Croatia, population 4.5 million, declared independence from communist Yugoslavia in 1991 and gained full independence after the four-year Serbo-Croatian War. Croatian women were drastically affected by the war, which ended in 1995. Poverty, rape, displacement and murder are realities that confronted many Croatian women throughout the 1990s. After the end of the war, women's lives were affected by a faltering economy. The post-war economy was unstable, and growth was hampered by coalition politics. Nonetheless, the economy and the status of women in Croatia are improving. While gender disparities remain, women are increasing their presence in both the parliament and the judiciary.


Violence against women is a serious problem in Croatia. One of the most tragic results of the Balkan armed conflict were the thousands of genocidal or ethnic rapes committed during the war - a tragedy so powerful that in 1993, the International War Crimes Tribunal for the Former Yugoslavia identified systematic rape as a crime against humanity for the first time. In Croatia, sexual assault is an underreported, endemic problem. A study conducted in 2003 revealed that thirty-four percent of women in Croatia were sexually assaulted at least once. Rape, including spousal rape, is illegal in Croatia.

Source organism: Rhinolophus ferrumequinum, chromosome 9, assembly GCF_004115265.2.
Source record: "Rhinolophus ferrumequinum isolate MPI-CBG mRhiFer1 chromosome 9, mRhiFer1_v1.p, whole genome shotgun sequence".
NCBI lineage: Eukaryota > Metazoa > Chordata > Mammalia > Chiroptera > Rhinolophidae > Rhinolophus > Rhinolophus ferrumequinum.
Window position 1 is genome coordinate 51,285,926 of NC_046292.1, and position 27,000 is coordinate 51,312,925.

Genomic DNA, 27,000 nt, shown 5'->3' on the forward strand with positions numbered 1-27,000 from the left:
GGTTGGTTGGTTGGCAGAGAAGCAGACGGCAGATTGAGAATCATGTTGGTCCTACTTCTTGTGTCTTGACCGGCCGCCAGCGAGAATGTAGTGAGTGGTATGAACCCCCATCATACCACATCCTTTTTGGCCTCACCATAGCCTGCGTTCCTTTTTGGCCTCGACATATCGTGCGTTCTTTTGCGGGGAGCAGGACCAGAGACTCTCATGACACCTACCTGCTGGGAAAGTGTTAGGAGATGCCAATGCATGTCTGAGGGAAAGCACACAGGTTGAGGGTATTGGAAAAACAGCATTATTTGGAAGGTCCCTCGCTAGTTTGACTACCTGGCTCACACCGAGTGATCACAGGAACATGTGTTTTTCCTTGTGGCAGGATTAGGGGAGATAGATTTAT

Croatia is primarily a transit country for human trafficking to Europe and plays a lesser role as a source and destination country. Women from many countries are trafficked by truck or boat to Croatia. The average age of victims is 24 and they are often subject to violence and intimidation.

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